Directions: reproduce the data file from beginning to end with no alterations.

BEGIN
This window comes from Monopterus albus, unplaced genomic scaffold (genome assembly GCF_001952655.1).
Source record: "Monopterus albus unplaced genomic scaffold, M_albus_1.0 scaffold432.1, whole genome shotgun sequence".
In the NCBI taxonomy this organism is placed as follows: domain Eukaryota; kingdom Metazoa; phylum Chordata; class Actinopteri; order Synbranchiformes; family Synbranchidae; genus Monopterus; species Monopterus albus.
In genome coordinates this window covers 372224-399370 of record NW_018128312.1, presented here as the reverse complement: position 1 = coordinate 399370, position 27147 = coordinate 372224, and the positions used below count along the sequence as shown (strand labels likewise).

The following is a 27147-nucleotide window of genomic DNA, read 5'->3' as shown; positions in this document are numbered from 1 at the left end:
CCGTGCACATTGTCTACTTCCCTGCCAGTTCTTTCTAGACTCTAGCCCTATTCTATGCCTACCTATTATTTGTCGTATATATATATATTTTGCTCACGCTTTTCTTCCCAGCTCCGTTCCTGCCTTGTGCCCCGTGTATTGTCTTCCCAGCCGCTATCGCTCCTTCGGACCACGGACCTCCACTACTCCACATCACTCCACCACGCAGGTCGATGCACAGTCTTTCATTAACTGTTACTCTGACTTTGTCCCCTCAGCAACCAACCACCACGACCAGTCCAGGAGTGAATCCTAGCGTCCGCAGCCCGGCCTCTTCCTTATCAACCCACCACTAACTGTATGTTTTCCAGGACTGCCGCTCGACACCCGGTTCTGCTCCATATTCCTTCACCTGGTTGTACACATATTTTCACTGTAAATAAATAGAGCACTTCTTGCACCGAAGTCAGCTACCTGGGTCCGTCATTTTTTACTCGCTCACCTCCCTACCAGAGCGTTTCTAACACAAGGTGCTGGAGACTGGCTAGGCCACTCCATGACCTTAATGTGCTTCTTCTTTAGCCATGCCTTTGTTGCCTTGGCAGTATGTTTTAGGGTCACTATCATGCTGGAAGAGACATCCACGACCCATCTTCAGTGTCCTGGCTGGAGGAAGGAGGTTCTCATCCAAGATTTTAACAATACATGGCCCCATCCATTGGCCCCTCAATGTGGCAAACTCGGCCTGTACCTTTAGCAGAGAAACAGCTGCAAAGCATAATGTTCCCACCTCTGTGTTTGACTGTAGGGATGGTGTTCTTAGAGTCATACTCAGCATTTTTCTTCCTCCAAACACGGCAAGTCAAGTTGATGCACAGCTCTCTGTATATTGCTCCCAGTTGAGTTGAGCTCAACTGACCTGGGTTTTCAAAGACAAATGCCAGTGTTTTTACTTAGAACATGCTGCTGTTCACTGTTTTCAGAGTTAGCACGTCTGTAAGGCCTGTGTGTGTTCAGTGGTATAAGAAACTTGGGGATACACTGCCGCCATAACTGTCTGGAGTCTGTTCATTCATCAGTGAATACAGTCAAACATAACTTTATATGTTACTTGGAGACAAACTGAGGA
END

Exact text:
This window comes from Monopterus albus, unplaced genomic scaffold (genome assembly GCF_001952655.1).
Source record: "Monopterus albus unplaced genomic scaffold, M_albus_1.0 scaffold432.1, whole genome shotgun sequence".
In the NCBI taxonomy this organism is placed as follows: domain Eukaryota; kingdom Metazoa; phylum Chordata; class Actinopteri; order Synbranchiformes; family Synbranchidae; genus Monopterus; species Monopterus albus.
In genome coordinates this window covers 372224-399370 of record NW_018128312.1, presented here as the reverse complement: position 1 = coordinate 399370, position 27147 = coordinate 372224, and the positions used below count along the sequence as shown (strand labels likewise).

The following is a 27147-nucleotide window of genomic DNA, read 5'->3' as shown; positions in this document are numbered from 1 at the left end:
CCGTGCACATTGTCTACTTCCCTGCCAGTTCTTTCTAGACTCTAGCCCTATTCTATGCCTACCTATTATTTGTCGTATATATATATATTTTGCTCACGCTTTTCTTCCCAGCTCCGTTCCTGCCTTGTGCCCCGTGTATTGTCTTCCCAGCCGCTATCGCTCCTTCGGACCACGGACCTCCACTACTCCACATCACTCCACCACGCAGGTCGATGCACAGTCTTTCATTAACTGTTACTCTGACTTTGTCCCCTCAGCAACCAACCACCACGACCAGTCCAGGAGTGAATCCTAGCGTCCGCAGCCCGGCCTCTTCCTTATCAACCCACCACTAACTGTATGTTTTCCAGGACTGCCGCTCGACACCCGGTTCTGCTCCATATTCCTTCACCTGGTTGTACACATATTTTCACTGTAAATAAATAGAGCACTTCTTGCACCGAAGTCAGCTACCTGGGTCCGTCATTTTTTACTCGCTCACCTCCCTACCAGAGCGTTTCTAACACAAGGTGCTGGAGACTGGCTAGGCCACTCCATGACCTTAATGTGCTTCTTCTTTAGCCATGCCTTTGTTGCCTTGGCAGTATGTTTTAGGGTCACTATCATGCTGGAAGAGACATCCACGACCCATCTTCAGTGTCCTGGCTGGAGGAAGGAGGTTCTCATCCAAGATTTTAACAATACATGGCCCCATCCATTGGCCCCTCAATGTGGCAAACTCGGCCTGTACCTTTAGCAGAGAAACAGCTGCAAAGCATAATGTTCCCACCTCTGTGTTTGACTGTAGGGATGGTGTTCTTAGAGTCATACTCAGCATTTTTCTTCCTCCAAACACGGCAAGTCAAGTTGATGCACAGCTCTCTGTATATTGCTCCCAGTTGAGTTGAGCTCAACTGACCTGGGTTTTCAAAGACAAATGCCAGTGTTTTTACTTAGAACATGCTGCTGTTCACTGTTTTCAGAGTTAGCACGTCTGTAAGGCCTGTGTGTGTTCAGTGGTATAAGAAACTTGGGGATACACTGCCGCCATAACTGTCTGGAGTCTGTTCATTCATCAGTGAATACAGTCAAACATAACTTTATATGTTACTTGGAGACAAACTGAGGA